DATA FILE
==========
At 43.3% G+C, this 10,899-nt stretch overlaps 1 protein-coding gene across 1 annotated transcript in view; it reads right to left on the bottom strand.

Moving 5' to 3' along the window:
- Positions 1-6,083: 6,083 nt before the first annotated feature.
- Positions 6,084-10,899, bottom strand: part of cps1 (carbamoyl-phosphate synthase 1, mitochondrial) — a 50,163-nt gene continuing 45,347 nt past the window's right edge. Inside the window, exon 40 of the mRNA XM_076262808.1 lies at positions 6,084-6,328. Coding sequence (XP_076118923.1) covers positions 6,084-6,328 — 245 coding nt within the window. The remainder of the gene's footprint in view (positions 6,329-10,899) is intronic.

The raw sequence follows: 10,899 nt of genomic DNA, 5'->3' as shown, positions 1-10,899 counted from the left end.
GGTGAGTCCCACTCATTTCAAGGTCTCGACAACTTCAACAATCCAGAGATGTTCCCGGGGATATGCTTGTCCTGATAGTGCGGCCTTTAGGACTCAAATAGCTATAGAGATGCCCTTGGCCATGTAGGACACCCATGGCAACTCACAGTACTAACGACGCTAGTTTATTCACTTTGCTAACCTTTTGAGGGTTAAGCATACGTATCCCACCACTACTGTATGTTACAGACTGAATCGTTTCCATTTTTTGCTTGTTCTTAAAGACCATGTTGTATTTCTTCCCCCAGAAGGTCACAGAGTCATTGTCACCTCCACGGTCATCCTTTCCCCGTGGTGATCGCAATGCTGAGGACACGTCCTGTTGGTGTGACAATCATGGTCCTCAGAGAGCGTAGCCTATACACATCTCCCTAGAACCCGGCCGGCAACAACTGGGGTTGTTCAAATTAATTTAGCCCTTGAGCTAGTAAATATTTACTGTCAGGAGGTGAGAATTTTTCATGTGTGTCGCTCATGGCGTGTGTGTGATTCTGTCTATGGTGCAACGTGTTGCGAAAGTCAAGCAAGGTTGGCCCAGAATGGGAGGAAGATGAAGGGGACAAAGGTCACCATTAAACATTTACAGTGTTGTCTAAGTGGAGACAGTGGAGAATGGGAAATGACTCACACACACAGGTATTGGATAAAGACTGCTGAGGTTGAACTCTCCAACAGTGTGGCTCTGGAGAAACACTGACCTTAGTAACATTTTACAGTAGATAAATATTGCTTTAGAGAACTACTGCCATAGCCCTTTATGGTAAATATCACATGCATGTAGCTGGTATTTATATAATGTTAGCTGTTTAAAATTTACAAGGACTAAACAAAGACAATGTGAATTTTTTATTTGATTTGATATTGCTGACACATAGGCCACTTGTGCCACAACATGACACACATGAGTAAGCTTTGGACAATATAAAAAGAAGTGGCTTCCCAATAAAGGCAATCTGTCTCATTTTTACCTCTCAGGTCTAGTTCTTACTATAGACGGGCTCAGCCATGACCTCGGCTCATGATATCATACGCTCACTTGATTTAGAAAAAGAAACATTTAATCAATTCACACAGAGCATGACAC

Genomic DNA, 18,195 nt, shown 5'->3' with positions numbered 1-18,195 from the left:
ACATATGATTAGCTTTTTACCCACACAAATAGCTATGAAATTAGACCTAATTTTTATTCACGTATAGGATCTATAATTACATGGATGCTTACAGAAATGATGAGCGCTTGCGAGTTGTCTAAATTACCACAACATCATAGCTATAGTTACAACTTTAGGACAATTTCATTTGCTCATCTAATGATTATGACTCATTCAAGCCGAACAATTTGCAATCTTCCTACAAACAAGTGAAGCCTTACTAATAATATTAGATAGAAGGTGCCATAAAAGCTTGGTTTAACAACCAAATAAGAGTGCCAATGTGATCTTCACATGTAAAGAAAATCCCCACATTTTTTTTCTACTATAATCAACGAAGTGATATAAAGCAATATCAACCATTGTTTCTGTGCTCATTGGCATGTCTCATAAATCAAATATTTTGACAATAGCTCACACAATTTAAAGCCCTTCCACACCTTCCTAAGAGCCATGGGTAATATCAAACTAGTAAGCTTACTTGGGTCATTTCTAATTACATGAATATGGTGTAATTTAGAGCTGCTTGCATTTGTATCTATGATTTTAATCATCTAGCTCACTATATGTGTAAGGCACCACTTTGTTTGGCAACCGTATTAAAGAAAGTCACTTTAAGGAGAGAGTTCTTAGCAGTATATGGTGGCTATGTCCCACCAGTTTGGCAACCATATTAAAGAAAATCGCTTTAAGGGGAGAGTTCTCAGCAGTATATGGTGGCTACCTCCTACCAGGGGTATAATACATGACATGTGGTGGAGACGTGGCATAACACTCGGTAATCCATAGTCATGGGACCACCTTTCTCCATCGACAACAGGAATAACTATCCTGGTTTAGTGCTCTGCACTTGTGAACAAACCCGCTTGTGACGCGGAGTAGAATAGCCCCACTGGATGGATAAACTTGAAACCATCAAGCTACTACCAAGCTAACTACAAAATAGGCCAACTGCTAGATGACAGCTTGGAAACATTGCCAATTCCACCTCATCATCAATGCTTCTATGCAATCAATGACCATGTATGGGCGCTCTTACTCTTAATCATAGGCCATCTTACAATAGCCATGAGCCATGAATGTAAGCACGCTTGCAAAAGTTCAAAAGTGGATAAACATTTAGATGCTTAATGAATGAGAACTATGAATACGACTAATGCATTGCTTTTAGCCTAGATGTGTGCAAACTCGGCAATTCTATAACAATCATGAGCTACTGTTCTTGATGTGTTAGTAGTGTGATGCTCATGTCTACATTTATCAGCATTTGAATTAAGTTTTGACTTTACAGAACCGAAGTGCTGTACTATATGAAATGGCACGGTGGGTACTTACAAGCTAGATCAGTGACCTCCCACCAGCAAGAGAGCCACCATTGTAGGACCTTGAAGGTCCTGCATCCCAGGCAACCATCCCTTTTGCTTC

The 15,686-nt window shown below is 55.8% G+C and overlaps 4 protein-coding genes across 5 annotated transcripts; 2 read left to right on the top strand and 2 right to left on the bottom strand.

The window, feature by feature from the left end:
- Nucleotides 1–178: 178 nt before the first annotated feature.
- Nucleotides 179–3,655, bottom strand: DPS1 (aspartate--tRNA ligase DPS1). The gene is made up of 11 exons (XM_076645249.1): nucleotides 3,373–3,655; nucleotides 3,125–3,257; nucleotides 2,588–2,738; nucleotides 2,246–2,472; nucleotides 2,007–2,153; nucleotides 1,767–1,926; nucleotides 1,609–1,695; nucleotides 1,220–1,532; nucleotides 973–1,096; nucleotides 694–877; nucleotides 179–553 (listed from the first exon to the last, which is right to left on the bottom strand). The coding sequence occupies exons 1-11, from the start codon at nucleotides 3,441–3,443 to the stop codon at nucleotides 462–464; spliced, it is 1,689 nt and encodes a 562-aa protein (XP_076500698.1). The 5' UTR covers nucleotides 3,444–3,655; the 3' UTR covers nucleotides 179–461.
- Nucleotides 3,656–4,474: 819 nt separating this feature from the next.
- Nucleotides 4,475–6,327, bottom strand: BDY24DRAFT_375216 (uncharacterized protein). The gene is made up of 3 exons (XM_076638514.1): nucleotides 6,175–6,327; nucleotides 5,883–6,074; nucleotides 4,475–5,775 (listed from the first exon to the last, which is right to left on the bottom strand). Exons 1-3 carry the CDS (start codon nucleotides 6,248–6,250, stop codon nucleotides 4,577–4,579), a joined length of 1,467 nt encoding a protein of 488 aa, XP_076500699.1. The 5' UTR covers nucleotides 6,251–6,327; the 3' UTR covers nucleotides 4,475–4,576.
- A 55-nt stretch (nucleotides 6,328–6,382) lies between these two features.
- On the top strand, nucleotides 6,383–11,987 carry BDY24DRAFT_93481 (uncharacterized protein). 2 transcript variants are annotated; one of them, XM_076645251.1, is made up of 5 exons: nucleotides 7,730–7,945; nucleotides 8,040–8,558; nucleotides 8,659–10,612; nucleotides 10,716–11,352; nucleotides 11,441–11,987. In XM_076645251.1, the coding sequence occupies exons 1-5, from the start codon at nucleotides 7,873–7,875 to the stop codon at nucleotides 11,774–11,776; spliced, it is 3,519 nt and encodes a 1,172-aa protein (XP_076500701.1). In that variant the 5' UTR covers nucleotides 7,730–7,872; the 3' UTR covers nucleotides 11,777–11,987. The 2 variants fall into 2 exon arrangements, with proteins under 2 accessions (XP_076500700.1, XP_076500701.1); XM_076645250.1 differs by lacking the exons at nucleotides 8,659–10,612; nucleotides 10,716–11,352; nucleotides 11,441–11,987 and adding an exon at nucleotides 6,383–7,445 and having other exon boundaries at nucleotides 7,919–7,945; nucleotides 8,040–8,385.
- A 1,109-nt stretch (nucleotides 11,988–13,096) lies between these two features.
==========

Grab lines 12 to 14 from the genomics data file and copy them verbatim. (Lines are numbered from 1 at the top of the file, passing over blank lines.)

- Nucleotides 179–3,655, bottom strand: DPS1 (aspartate--tRNA ligase DPS1). The gene is made up of 11 exons (XM_076645249.1): nucleotides 3,373–3,655; nucleotides 3,125–3,257; nucleotides 2,588–2,738; nucleotides 2,246–2,472; nucleotides 2,007–2,153; nucleotides 1,767–1,926; nucleotides 1,609–1,695; nucleotides 1,220–1,532; nucleotides 973–1,096; nucleotides 694–877; nucleotides 179–553 (listed from the first exon to the last, which is right to left on the bottom strand). The coding sequence occupies exons 1-11, from the start codon at nucleotides 3,441–3,443 to the stop codon at nucleotides 462–464; spliced, it is 1,689 nt and encodes a 562-aa protein (XP_076500698.1). The 5' UTR covers nucleotides 3,444–3,655; the 3' UTR covers nucleotides 179–461.
- Nucleotides 3,656–4,474: 819 nt separating this feature from the next.
- Nucleotides 4,475–6,327, bottom strand: BDY24DRAFT_375216 (uncharacterized protein). The gene is made up of 3 exons (XM_076638514.1): nucleotides 6,175–6,327; nucleotides 5,883–6,074; nucleotides 4,475–5,775 (listed from the first exon to the last, which is right to left on the bottom strand). Exons 1-3 carry the CDS (start codon nucleotides 6,248–6,250, stop codon nucleotides 4,577–4,579), a joined length of 1,467 nt encoding a protein of 488 aa, XP_076500699.1. The 5' UTR covers nucleotides 6,251–6,327; the 3' UTR covers nucleotides 4,475–4,576.